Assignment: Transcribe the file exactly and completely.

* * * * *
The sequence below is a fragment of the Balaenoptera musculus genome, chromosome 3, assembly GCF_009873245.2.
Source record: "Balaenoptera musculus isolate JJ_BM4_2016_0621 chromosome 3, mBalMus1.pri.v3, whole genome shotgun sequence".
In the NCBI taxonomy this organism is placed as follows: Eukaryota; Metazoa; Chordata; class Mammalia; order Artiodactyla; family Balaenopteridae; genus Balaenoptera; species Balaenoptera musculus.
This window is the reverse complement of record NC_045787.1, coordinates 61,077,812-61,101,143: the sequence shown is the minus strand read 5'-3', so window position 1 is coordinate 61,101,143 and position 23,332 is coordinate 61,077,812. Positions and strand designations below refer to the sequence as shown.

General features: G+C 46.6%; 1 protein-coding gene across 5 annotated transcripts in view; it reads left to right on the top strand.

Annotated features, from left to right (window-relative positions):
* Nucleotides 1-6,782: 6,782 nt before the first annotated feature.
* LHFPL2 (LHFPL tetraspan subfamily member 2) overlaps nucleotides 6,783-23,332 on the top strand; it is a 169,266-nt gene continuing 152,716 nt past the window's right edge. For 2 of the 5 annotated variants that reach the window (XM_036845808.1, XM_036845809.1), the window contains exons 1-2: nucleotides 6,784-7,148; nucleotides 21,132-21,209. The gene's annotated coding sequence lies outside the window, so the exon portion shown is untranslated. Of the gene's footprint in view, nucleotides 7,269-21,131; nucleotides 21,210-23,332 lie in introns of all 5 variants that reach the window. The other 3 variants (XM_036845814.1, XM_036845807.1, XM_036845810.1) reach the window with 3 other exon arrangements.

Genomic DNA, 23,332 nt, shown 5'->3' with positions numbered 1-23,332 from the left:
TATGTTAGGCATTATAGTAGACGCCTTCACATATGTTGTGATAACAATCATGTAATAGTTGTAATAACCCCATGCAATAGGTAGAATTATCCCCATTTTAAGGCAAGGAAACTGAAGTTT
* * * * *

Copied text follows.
The sequence below is a fragment of the Balaenoptera musculus genome, chromosome 3, assembly GCF_009873245.2.
Source record: "Balaenoptera musculus isolate JJ_BM4_2016_0621 chromosome 3, mBalMus1.pri.v3, whole genome shotgun sequence".
In the NCBI taxonomy this organism is placed as follows: Eukaryota; Metazoa; Chordata; class Mammalia; order Artiodactyla; family Balaenopteridae; genus Balaenoptera; species Balaenoptera musculus.
This window is the reverse complement of record NC_045787.1, coordinates 61,077,812-61,101,143: the sequence shown is the minus strand read 5'-3', so window position 1 is coordinate 61,101,143 and position 23,332 is coordinate 61,077,812. Positions and strand designations below refer to the sequence as shown.

General features: G+C 46.6%; 1 protein-coding gene across 5 annotated transcripts in view; it reads left to right on the top strand.

Annotated features, from left to right (window-relative positions):
* Nucleotides 1-6,782: 6,782 nt before the first annotated feature.
* LHFPL2 (LHFPL tetraspan subfamily member 2) overlaps nucleotides 6,783-23,332 on the top strand; it is a 169,266-nt gene continuing 152,716 nt past the window's right edge. For 2 of the 5 annotated variants that reach the window (XM_036845808.1, XM_036845809.1), the window contains exons 1-2: nucleotides 6,784-7,148; nucleotides 21,132-21,209. The gene's annotated coding sequence lies outside the window, so the exon portion shown is untranslated. Of the gene's footprint in view, nucleotides 7,269-21,131; nucleotides 21,210-23,332 lie in introns of all 5 variants that reach the window. The other 3 variants (XM_036845814.1, XM_036845807.1, XM_036845810.1) reach the window with 3 other exon arrangements.

Genomic DNA, 23,332 nt, shown 5'->3' with positions numbered 1-23,332 from the left:
TATGTTAGGCATTATAGTAGACGCCTTCACATATGTTGTGATAACAATCATGTAATAGTTGTAATAACCCCATGCAATAGGTAGAATTATCCCCATTTTAAGGCAAGGAAACTGAAGTTT